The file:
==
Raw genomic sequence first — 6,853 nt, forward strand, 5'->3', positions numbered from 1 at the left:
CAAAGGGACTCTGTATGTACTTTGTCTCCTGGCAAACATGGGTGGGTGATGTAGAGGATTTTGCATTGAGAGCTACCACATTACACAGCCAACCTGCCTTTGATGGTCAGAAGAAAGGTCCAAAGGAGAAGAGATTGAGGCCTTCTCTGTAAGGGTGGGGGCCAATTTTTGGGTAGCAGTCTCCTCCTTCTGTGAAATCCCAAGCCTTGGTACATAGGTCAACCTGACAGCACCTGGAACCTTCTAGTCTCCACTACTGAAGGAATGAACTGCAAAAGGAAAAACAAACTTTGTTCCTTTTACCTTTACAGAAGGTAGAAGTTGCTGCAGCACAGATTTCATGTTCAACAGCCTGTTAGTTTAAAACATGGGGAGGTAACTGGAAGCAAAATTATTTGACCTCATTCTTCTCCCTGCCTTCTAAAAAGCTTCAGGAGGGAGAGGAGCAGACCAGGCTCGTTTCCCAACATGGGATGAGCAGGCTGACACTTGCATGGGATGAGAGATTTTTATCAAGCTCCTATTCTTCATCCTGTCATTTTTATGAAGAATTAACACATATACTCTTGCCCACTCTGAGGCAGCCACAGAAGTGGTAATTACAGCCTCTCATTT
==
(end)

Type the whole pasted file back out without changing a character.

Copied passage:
Raw genomic sequence first — 6,853 nt, forward strand, 5'->3', positions numbered from 1 at the left:
CAAAGGGACTCTGTATGTACTTTGTCTCCTGGCAAACATGGGTGGGTGATGTAGAGGATTTTGCATTGAGAGCTACCACATTACACAGCCAACCTGCCTTTGATGGTCAGAAGAAAGGTCCAAAGGAGAAGAGATTGAGGCCTTCTCTGTAAGGGTGGGGGCCAATTTTTGGGTAGCAGTCTCCTCCTTCTGTGAAATCCCAAGCCTTGGTACATAGGTCAACCTGACAGCACCTGGAACCTTCTAGTCTCCACTACTGAAGGAATGAACTGCAAAAGGAAAAACAAACTTTGTTCCTTTTACCTTTACAGAAGGTAGAAGTTGCTGCAGCACAGATTTCATGTTCAACAGCCTGTTAGTTTAAAACATGGGGAGGTAACTGGAAGCAAAATTATTTGACCTCATTCTTCTCCCTGCCTTCTAAAAAGCTTCAGGAGGGAGAGGAGCAGACCAGGCTCGTTTCCCAACATGGGATGAGCAGGCTGACACTTGCATGGGATGAGAGATTTTTATCAAGCTCCTATTCTTCATCCTGTCATTTTTATGAAGAATTAACACATATACTCTTGCCCACTCTGAGGCAGCCACAGAAGTGGTAATTACAGCCTCTCATTT